- Compare your monthly statements to your records. Report any discrepancies to: Supervisory Committee, Spirit of Alaska Federal Credit Union, P.O. BOX 73631, Fairbanks, AK, 99707-3631
TIPS & TRICKS
Protect your smartphone
Smartphones are in wide use today, and can become a target for hackers. Here's a great article on how to protect your smartphone
Stay informed. Read some of the most recent scams below.
June 2014: Text Messaging
Fraudulent text messages are being sent to consumers in an effort to steal personally identifiable information. Financial institutions have reported an increased volume in these attacks since May 22, 2014. Mass text broadcasts are commonly used by fraudsters to reach large audiences of potential victims. This scam is quite common and often operates simultaneously in multiple states.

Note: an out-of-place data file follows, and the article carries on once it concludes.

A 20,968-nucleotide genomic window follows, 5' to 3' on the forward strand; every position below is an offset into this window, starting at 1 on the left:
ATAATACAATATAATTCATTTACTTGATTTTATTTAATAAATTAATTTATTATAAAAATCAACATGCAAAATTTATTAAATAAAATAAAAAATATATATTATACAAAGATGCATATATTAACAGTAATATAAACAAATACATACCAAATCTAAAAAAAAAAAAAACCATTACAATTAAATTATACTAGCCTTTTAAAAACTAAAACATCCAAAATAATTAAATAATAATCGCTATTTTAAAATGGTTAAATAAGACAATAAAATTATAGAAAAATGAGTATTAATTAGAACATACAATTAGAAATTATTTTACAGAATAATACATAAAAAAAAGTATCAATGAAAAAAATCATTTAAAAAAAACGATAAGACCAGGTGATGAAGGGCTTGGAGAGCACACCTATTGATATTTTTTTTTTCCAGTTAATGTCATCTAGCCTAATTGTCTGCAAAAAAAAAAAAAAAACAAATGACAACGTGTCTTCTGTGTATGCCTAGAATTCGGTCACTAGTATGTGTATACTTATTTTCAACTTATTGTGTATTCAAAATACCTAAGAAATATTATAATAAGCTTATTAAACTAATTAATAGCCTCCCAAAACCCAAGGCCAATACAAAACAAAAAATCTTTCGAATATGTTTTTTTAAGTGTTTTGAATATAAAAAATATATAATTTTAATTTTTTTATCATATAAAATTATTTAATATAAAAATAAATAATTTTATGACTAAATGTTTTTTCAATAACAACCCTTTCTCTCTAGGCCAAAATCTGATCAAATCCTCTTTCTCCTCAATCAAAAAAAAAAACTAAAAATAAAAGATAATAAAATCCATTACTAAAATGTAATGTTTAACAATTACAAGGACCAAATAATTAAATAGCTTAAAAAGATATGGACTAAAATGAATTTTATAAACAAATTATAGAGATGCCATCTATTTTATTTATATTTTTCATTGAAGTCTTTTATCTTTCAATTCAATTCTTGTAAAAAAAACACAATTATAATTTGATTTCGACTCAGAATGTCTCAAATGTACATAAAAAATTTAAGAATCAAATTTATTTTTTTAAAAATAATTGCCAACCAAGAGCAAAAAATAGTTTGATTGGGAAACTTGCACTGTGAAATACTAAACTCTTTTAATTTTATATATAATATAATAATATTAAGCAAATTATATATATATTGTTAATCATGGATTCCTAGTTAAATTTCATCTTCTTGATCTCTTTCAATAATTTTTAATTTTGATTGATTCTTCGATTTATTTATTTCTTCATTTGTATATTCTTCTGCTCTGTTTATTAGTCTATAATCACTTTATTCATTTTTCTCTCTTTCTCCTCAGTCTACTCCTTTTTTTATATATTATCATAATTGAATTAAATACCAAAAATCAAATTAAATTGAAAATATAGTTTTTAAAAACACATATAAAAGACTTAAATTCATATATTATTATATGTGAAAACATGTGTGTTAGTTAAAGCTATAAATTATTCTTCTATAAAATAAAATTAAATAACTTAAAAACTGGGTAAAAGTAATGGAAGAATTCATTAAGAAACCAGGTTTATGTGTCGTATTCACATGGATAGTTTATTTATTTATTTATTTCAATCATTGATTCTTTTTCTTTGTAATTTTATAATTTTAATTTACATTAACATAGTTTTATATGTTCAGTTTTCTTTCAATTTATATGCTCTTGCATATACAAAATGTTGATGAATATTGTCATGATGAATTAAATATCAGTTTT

- Automated texts are being broadcast that warn consumers to call certain numbers to reactivate their payment cards.
- A recent text example: "Federal Credit Union ALERT: Your Check Card has been temporarily LOCKED. Please call Card Services line (407) 574-2992".
- Text messages do not reference a particular issuing brand but they may vaguely refer to a credit union or bank.
- Additional originating text numbers for this recent scam include: 786-300-2335 and 971-208-9936. All numbers referenced in this Alert Bulletin have been disbanded. New originating numbers will most likely be created and used in the future.
- Text messages may also originate from Jamaican area code 876 which is easily confused by consumers with a toll free number.
- Never call a potentially fraudulent number. Law enforcement and local communication companies may be in the middle of an investigation that will be compromised if the fraudsters become suspicious.